I want to return to the term “Accountability” and expand on why I use it with some uneasiness. It gets bandied about in business all the time. Hold your people Accountable, we hear. Why aren’t you holding him Accountable for these numbers? I’m going to hold the entire team Accountable for making this deadline…

I said early in Chapter 1 that this book grew as we focused on the difficult “hinge” of the Seven Questions critical to cultivating engaged team members, detailed in my previous book, The Patient Organization. I phrased this hinge question “Am I Accountable?”and I have returned again and again to Accountability. It is at the heart of the Org Graph and the Organizational Cognizance Model.

“Accountability” is central to everything here, but the word gets used in misleading ways. At 7Q7P, we believe deeply that you cannot hold someone Accountable in an organization. The only three people who can hold me Accountable are me, myself, and I. Rather than saying, you need to hold Fred Accountable, we believe, the smarter stance is, how can we create the awareness – better yet, Cognizance – that will allow Fred to hold himself Accountable?

The common usage, holding people Accountable, arises from an old hierarchical, command-and-control approach. Hold someone Accountable?Think about that language. Sounds more appropriate for a wrestling match or a prison than a 21st-century business, right? The phrase and the philosophy behind it reflect the rigid old Org Chart, a schematic designed for layers of workers to be controlled by ever-smaller layers as we work our way up a food chain. It was fine back in the old nine-to-five days when everyone reported to one brick-and-mortar office and had a single boss. It was fine when thinking was done at the top by a few lieutenants and the formula Person = Job held true. In an era of fluid Teams, project-based work, diffuse thinking, telecommuting, mobile offices, automation, and globalization, it is no longer fine.

We hear “Accountable” and think, supervision, oppression, management, leash. I’m trying to take the word back with the Org Graph and the Organizational Cognizance Model, where Accountability isn’t oppressive but liberating. The old-school notion that ICs must be “managed” because their default is to avoid Accountability is, excuse my French, B.S. ICs want to be led, not managed, and they want real Accountability more than anything. The Gallup numbers we saw in Chapter 1, indicating that more than two-thirds of U.S. workers are not actively engaged, result largely from ICs’ deep-seated frustration that leaders are not communicating clearly or creating the conditions for true Accountability, i.e. Self-Accountability.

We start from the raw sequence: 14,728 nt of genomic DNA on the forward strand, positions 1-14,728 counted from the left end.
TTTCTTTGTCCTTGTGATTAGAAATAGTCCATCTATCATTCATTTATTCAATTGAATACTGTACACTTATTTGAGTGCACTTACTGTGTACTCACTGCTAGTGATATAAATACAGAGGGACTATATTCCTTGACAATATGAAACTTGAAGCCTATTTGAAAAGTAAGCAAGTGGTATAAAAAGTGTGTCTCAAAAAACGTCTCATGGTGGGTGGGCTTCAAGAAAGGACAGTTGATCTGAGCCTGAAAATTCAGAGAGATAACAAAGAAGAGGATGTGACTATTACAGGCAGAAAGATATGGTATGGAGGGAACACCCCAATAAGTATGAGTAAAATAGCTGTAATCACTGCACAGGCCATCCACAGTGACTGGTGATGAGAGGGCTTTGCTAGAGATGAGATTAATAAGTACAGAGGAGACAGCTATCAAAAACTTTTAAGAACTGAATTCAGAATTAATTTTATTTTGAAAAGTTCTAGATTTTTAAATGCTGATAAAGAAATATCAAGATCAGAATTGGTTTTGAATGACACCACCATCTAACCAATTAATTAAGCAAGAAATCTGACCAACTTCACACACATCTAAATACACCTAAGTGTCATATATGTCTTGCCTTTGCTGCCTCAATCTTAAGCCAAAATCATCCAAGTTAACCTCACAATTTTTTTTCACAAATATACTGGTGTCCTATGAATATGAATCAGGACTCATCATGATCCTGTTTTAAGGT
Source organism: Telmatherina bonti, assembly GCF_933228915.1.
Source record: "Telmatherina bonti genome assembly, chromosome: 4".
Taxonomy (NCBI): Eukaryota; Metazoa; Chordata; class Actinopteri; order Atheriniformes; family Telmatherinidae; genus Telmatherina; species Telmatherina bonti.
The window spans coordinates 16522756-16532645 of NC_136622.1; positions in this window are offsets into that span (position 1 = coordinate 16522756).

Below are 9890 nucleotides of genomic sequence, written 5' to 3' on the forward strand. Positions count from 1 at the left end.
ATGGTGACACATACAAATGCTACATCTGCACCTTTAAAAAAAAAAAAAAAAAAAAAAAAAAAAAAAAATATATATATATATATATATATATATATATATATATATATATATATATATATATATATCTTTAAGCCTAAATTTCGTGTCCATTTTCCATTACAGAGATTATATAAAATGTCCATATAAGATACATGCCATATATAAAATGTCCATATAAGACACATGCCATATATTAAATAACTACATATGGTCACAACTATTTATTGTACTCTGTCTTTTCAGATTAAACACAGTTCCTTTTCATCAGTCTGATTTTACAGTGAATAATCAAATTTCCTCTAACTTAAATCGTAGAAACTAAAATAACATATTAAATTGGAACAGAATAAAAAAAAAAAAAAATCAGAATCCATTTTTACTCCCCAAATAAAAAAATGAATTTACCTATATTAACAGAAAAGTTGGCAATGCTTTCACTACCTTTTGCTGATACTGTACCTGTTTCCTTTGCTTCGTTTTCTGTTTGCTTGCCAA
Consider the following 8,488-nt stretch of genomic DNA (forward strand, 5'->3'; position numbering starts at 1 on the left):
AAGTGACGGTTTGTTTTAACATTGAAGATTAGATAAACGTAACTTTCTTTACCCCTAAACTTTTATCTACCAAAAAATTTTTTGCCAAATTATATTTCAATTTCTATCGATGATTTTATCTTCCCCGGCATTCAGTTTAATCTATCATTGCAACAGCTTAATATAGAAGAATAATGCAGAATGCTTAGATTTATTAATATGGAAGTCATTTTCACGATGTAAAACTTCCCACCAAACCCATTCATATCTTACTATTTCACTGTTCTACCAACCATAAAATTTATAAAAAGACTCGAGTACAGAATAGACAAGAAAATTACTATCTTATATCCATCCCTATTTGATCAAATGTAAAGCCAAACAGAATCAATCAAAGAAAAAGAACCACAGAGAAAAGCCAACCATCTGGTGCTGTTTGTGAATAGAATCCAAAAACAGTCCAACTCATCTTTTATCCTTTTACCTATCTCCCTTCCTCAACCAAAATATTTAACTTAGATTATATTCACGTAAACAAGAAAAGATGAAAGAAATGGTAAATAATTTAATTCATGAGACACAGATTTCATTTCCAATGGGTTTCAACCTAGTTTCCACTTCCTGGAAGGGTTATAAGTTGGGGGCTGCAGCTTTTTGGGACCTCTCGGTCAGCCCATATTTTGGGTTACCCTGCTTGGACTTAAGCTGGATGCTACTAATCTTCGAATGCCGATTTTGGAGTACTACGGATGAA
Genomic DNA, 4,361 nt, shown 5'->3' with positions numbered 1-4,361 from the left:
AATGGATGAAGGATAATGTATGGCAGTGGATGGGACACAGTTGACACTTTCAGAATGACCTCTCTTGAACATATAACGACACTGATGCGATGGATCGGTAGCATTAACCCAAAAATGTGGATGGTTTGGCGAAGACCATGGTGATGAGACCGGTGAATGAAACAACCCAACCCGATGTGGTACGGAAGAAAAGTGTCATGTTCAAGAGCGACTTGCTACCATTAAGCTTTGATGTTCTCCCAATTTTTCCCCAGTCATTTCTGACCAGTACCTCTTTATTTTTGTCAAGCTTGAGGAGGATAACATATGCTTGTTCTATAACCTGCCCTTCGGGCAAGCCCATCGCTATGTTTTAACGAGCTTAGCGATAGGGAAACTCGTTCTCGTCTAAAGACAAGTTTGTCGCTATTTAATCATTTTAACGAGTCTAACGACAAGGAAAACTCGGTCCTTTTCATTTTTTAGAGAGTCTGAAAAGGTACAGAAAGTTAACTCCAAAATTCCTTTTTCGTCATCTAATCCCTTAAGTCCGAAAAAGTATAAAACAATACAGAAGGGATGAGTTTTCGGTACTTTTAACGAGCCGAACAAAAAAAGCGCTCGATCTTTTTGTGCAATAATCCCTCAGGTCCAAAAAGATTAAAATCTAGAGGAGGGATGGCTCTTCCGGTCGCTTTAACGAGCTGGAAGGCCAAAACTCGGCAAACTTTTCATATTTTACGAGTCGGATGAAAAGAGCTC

I explore this concept in depth in The Patient Organization, where I argue that real Accountability – which requires understanding clearly the Objectives and Key Results you’re aiming for and all of the moving parts that get you to them – can turn drones into stars. It can transform frustrated ICs into engaged problem-solvers by opening clear communication channels, establishing fair and transparent measures, setting concrete goals, and putting ICs in control of their own work.

The million-dollar challenge is how to achieve this kind of Accountability. The solution is the Org Graph and the Organizational Cognizance Method. As I’ve mentioned, this book and the Org Graph grew out of the need for concrete strategies to get to yes to that critical hinge, Question three: Am I Accountable? The Org Graph offers ICs real Accountability by revealing with just a couple of mouse clicks exactly where they fit in the organization. With the Org Graph, they know with utter clarity what Objectives they are AccountableFor and the Key Results they are ResponsibleFor achieving – Nodes and Edges that they themselves create. They can see exactly what Meetings they’ll Attend, the Workflow they’ll ParticipateIn, the Processes they’ll Follow, and the Systems they’ll InterfaceWith in order to meet those Objectives and Key Results. With input from leaders, they build and update the Org Graph themselves, and they are Accountable in the truest sense – to themselves.